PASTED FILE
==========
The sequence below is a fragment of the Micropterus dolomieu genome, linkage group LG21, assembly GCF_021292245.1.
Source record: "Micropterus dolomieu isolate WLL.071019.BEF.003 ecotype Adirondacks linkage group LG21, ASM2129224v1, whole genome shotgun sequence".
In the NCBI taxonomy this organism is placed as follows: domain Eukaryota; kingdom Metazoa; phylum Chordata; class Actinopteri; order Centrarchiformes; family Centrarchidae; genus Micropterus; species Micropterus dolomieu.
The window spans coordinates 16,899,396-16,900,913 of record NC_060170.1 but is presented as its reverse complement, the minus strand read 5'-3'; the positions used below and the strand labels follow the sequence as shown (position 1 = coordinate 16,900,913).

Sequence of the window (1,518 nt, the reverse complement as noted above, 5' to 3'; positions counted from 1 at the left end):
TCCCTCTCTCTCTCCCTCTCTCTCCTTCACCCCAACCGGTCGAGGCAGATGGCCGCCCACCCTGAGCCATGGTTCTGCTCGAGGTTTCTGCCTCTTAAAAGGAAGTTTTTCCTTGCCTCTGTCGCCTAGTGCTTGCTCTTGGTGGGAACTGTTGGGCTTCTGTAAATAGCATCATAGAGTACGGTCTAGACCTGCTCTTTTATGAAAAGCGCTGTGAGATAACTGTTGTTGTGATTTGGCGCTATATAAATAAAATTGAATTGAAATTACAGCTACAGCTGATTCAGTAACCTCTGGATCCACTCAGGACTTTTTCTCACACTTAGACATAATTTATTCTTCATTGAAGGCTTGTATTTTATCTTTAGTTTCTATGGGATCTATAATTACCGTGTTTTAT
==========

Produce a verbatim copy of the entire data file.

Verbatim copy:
The sequence below is a fragment of the Micropterus dolomieu genome, linkage group LG21, assembly GCF_021292245.1.
Source record: "Micropterus dolomieu isolate WLL.071019.BEF.003 ecotype Adirondacks linkage group LG21, ASM2129224v1, whole genome shotgun sequence".
In the NCBI taxonomy this organism is placed as follows: domain Eukaryota; kingdom Metazoa; phylum Chordata; class Actinopteri; order Centrarchiformes; family Centrarchidae; genus Micropterus; species Micropterus dolomieu.
The window spans coordinates 16,899,396-16,900,913 of record NC_060170.1 but is presented as its reverse complement, the minus strand read 5'-3'; the positions used below and the strand labels follow the sequence as shown (position 1 = coordinate 16,900,913).

Sequence of the window (1,518 nt, the reverse complement as noted above, 5' to 3'; positions counted from 1 at the left end):
TCCCTCTCTCTCTCCCTCTCTCTCCTTCACCCCAACCGGTCGAGGCAGATGGCCGCCCACCCTGAGCCATGGTTCTGCTCGAGGTTTCTGCCTCTTAAAAGGAAGTTTTTCCTTGCCTCTGTCGCCTAGTGCTTGCTCTTGGTGGGAACTGTTGGGCTTCTGTAAATAGCATCATAGAGTACGGTCTAGACCTGCTCTTTTATGAAAAGCGCTGTGAGATAACTGTTGTTGTGATTTGGCGCTATATAAATAAAATTGAATTGAAATTACAGCTACAGCTGATTCAGTAACCTCTGGATCCACTCAGGACTTTTTCTCACACTTAGACATAATTTATTCTTCATTGAAGGCTTGTATTTTATCTTTAGTTTCTATGGGATCTATAATTACCGTGTTTTAT